Exodus 1: 8-2:10
Does anyone here remember the epic, socially-redeeming, world-changing cartoon, Dudley Do-right and the Mounties? Who remembers the name of Dudley’s sweetheart? What about the villain?
OK, we’re going to set up the basic plot of every episode of this classic cartoon. Left side, you be Nell, and your line is, “Save me, Dudley!!”Center, you be Dudley, and your line is, “I’ll save you, Nell.” Right side, you be Snidely Whiplash, and your line is, “Curses, foiled again.”
This forms the basis of one of the great devices of the fairy tale world; the rescue. Someone faces imminent death; there are only seconds to spare. The villain seems to have thought of everything and the death-dealing device (usually something like tying the innocent person to the railroad tracks) seems all too reliable. But out of nowhere, and against all odds, and sometimes bumbling, comes the hero, swooping in to whisk the innocent one to safety.
There’s something deeply satisfying about a rescue story, and modern film makers have brought the rescue to whole new levels with the lengthy rescue scenes of films like Raiders of the Lost Ark. But beyond being satisfying, the whole idea of being rescued touches us at an incredibly deep level. It touches us at the deepest level of our faith, except that we use a different term than rescue; we talk about being saved. Listen to the theme of being rescued, of being saved, in the words of the old gospel hymn:
I was sinking deep in sin, far from the peaceful shore,
Very deeply stained within, sinking to rise no more;
But the Master of the sea heard my despairing cry,
From the waters lifted me, now safe am I.
Love lifted me! Love lifted me!
When nothing else could help, Love lifted me.
Let’s do some treasure hunting in scripture and see if there’s some guidance related to being rescued; because if there is, we might get a little more insight into our deepest selves.
Some people refer to today’s Old Testament story as the story of the birth of Moses. Well, it does talk about Moses’ birth, but only for a millisecond. Isn’t it amazing how quickly some of the biggest events of scripture are described? Jesus’ birth is described in the blink of an eye; so is the descent of the Holy Spirit at Pentecost; so is the appearance of God on the Mount of Transfiguration. We’re left to imagine, wishing that James Michener or some other novelist had written the Bible so that we could get a little more detail.
No, this isn’t a story about Moses’ birth. It’s about a series of three crises, and the way in which an amazing rescue happens in each case. It’s about Moses being saved, but it’s about much more than that.
We meet the Egyptian king who is not described by name, but simply by the fact that he didn’t know Joseph. He didn’t know anything about former dealings with the Israelites and, evidently he didn’t care. He’s a disgustingly utilitarian guy. He saw that the Israelites are having lots of babies, and he worried that soon they would outnumber the Egyptians so badly that they might just revolt. Or even worse, they might go away and be unavailable to be cheap labor for the building of all the monuments to himself that he wanted built. So he went to the Hebrew midwives and got blunt. “When those babies come out, if they are boys, kill them. If they’re girls, let them live.”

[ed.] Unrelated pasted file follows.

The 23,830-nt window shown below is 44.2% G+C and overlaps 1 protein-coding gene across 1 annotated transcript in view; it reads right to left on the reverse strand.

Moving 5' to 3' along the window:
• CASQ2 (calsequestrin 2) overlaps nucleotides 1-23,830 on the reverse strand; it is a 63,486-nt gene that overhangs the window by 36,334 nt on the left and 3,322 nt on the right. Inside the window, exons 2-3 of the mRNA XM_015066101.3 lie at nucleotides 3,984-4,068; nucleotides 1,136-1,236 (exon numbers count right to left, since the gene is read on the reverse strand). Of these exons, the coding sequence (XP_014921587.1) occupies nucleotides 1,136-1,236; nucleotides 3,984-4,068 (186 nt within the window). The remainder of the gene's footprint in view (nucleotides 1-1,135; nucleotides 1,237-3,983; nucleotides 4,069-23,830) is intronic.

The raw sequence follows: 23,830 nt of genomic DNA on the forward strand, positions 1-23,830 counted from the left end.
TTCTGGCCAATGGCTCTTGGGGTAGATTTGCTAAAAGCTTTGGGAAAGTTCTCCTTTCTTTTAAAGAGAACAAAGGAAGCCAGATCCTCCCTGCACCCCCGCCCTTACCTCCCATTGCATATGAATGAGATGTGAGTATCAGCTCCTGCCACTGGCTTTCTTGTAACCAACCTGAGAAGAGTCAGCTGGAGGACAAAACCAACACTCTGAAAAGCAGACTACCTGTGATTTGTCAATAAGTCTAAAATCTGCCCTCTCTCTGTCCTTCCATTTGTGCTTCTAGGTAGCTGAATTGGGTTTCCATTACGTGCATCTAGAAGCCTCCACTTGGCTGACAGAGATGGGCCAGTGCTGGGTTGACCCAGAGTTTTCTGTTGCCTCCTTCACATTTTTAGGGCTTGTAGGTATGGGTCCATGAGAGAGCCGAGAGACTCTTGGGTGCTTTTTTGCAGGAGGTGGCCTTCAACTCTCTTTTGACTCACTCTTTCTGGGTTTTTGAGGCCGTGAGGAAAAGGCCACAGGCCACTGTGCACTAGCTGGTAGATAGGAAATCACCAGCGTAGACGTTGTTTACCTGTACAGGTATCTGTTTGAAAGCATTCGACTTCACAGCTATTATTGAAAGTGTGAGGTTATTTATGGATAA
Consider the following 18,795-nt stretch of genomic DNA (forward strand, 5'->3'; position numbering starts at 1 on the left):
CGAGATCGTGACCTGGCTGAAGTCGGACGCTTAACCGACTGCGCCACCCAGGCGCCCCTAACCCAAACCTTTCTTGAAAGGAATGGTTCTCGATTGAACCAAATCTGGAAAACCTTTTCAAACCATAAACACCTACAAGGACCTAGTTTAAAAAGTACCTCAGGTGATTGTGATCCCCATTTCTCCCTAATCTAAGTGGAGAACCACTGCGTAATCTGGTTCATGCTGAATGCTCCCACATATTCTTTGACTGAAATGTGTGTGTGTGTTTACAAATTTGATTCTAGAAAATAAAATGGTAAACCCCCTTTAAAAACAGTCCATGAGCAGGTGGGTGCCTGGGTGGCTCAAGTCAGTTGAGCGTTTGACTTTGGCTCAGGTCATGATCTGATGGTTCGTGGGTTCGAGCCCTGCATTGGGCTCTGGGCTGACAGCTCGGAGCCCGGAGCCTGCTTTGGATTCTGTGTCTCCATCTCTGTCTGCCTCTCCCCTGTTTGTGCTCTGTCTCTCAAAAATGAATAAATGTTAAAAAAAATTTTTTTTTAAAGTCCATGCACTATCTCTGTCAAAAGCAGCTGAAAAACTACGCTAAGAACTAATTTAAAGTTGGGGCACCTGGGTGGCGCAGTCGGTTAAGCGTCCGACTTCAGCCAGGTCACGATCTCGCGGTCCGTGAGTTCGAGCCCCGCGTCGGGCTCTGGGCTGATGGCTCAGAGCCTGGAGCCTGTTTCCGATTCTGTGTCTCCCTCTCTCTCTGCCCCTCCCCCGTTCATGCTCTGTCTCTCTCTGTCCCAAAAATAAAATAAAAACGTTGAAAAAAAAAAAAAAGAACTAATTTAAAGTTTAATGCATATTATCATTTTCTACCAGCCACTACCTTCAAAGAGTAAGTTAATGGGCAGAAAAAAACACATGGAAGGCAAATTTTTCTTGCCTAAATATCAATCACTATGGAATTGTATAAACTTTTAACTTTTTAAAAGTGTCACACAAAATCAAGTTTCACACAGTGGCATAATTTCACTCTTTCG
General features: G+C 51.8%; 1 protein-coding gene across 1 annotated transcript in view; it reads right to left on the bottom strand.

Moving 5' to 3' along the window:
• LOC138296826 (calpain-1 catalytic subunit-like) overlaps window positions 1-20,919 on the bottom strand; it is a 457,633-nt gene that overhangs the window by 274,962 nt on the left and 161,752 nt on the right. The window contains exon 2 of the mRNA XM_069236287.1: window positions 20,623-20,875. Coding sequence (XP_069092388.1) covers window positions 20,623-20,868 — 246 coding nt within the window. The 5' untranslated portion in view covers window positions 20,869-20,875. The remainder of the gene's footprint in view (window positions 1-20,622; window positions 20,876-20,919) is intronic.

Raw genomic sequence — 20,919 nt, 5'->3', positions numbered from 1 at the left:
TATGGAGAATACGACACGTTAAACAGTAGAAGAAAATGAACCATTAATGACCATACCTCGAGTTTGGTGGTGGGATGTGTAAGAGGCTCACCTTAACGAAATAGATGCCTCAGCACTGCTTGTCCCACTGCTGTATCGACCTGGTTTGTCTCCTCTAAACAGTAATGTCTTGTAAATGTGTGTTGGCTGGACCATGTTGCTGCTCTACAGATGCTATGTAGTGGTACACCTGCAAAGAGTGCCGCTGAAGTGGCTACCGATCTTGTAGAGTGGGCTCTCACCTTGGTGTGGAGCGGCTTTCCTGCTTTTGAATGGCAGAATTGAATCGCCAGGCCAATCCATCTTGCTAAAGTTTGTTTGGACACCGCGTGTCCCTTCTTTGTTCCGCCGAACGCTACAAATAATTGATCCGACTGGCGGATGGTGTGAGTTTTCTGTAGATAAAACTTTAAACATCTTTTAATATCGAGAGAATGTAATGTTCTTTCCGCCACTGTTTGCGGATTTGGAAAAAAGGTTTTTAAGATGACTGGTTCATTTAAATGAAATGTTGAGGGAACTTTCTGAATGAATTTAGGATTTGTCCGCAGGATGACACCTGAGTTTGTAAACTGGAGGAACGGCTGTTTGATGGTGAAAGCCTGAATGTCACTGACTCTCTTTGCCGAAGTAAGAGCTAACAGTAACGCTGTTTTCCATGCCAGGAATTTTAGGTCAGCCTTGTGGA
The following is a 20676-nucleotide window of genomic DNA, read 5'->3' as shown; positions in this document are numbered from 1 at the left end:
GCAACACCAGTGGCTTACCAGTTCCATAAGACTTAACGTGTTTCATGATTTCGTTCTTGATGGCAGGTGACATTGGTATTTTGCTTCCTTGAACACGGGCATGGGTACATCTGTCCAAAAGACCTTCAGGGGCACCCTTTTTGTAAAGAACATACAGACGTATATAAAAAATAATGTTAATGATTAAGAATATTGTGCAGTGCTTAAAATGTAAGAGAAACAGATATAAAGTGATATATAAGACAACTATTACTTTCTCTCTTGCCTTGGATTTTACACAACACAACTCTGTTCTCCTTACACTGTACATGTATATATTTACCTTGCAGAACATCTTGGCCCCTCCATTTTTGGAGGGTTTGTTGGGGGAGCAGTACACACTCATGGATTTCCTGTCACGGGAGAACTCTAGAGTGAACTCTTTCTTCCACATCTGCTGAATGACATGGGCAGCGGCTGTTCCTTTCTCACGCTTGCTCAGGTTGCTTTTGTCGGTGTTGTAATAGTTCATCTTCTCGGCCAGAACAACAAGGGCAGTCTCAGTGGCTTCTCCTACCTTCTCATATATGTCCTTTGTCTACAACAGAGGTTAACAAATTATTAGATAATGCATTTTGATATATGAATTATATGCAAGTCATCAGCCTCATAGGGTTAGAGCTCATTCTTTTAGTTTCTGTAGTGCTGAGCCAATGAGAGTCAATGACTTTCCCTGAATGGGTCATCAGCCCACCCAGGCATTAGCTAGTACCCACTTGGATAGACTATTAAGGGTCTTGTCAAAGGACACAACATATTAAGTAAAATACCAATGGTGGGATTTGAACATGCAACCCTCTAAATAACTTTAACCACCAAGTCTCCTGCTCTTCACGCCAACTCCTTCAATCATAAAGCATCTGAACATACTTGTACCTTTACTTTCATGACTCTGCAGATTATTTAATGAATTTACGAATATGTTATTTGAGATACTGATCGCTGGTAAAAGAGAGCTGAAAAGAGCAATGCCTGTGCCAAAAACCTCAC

Here begins Rescue #1. The midwives were not about to follow Pharaoh’s orders, so they didn’t kill the baby boys. Pharaoh came back for an interim report on how the baby killing was going and was steamed to find out that there were still baby boys around. He demanded an answer. “Well,” said the midwives, “these Hebrew women must all do power yoga and eat lots of broccoli because before we even get our CD players plugged in to play mellow birthing tunes, they had already delivered.” So crisis number one was averted because Shiprah and Puah, these Hebrew midwives, made Pharaoh’s evil look like insanity.
Pharaoh may have been an insane idiot, but the trouble is that he was a homicidal idiot. Since the midwives had thwarted him, he widened the net. He commanded all Egyptians to join in the frenzy to kill the Hebrew boys. His command was simple, “If you see a Hebrew boy, throw him in the Nile.” So this desperately cruel man turned the nation’s richest symbol of life, the Nile, into its most ominous symbol of death. It may have watered the crops and quenched the thirst of the entire nation, but its primary purpose now was to be an Auschwitz for little boys.
Into the midst of this insanity, an unnamed woman conceived and bore a son. Death was decreed, but birth happened. Isn’t it always that way with God? The mother of this baby took one look at him and said, “He’s good.”
So what’s the crisis? The crisis was that the baby did what babies are supposed to do; he grew. He grew so much that it was impossible to conceal him anymore. So we’re ready for Rescue #2.
This enterprising mother, driven by love and fear, fashioned a little basket and waterproofed it. She set her baby afloat among the tall reeds along the river.
There’s something quite amazing within this story telling. When Moses’ mother said about her new baby, “He’s good,” the Hebrew words are the same used by God after each of the days of creation (and God saw that it was good). The author of this story is putting wonderful little hints in this story that even though God is not mentioned by name, God is active in every moment.